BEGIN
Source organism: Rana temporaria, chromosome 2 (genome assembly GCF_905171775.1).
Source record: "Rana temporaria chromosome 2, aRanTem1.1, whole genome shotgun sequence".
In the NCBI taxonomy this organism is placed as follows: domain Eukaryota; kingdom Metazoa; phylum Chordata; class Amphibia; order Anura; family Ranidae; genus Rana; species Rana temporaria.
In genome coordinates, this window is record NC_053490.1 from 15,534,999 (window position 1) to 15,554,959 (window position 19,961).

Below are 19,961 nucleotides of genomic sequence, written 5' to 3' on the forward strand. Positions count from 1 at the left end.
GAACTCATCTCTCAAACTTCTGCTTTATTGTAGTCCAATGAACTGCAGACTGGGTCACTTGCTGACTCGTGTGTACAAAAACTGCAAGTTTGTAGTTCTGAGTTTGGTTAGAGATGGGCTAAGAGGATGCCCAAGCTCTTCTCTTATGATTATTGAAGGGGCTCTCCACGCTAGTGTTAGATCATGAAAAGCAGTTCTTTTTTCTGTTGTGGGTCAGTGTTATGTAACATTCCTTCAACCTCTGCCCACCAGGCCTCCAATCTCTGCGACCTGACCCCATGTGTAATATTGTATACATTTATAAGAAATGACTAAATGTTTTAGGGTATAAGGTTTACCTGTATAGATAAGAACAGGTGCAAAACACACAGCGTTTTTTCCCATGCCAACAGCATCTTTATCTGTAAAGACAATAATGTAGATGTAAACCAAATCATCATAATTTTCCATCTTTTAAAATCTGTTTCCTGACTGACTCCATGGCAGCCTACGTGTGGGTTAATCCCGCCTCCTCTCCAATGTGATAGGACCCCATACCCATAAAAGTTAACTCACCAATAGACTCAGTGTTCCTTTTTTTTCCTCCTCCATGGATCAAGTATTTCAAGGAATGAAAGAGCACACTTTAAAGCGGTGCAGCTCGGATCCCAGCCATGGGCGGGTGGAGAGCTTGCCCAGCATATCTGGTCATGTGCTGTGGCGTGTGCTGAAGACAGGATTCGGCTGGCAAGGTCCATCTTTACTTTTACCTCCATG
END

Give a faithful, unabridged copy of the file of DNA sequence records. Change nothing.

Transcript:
Source organism: Rana temporaria, chromosome 2 (genome assembly GCF_905171775.1).
Source record: "Rana temporaria chromosome 2, aRanTem1.1, whole genome shotgun sequence".
In the NCBI taxonomy this organism is placed as follows: domain Eukaryota; kingdom Metazoa; phylum Chordata; class Amphibia; order Anura; family Ranidae; genus Rana; species Rana temporaria.
In genome coordinates, this window is record NC_053490.1 from 15,534,999 (window position 1) to 15,554,959 (window position 19,961).

Below are 19,961 nucleotides of genomic sequence, written 5' to 3' on the forward strand. Positions count from 1 at the left end.
GAACTCATCTCTCAAACTTCTGCTTTATTGTAGTCCAATGAACTGCAGACTGGGTCACTTGCTGACTCGTGTGTACAAAAACTGCAAGTTTGTAGTTCTGAGTTTGGTTAGAGATGGGCTAAGAGGATGCCCAAGCTCTTCTCTTATGATTATTGAAGGGGCTCTCCACGCTAGTGTTAGATCATGAAAAGCAGTTCTTTTTTCTGTTGTGGGTCAGTGTTATGTAACATTCCTTCAACCTCTGCCCACCAGGCCTCCAATCTCTGCGACCTGACCCCATGTGTAATATTGTATACATTTATAAGAAATGACTAAATGTTTTAGGGTATAAGGTTTACCTGTATAGATAAGAACAGGTGCAAAACACACAGCGTTTTTTCCCATGCCAACAGCATCTTTATCTGTAAAGACAATAATGTAGATGTAAACCAAATCATCATAATTTTCCATCTTTTAAAATCTGTTTCCTGACTGACTCCATGGCAGCCTACGTGTGGGTTAATCCCGCCTCCTCTCCAATGTGATAGGACCCCATACCCATAAAAGTTAACTCACCAATAGACTCAGTGTTCCTTTTTTTTCCTCCTCCATGGATCAAGTATTTCAAGGAATGAAAGAGCACACTTTAAAGCGGTGCAGCTCGGATCCCAGCCATGGGCGGGTGGAGAGCTTGCCCAGCATATCTGGTCATGTGCTGTGGCGTGTGCTGAAGACAGGATTCGGCTGGCAAGGTCCATCTTTACTTTTACCTCCATG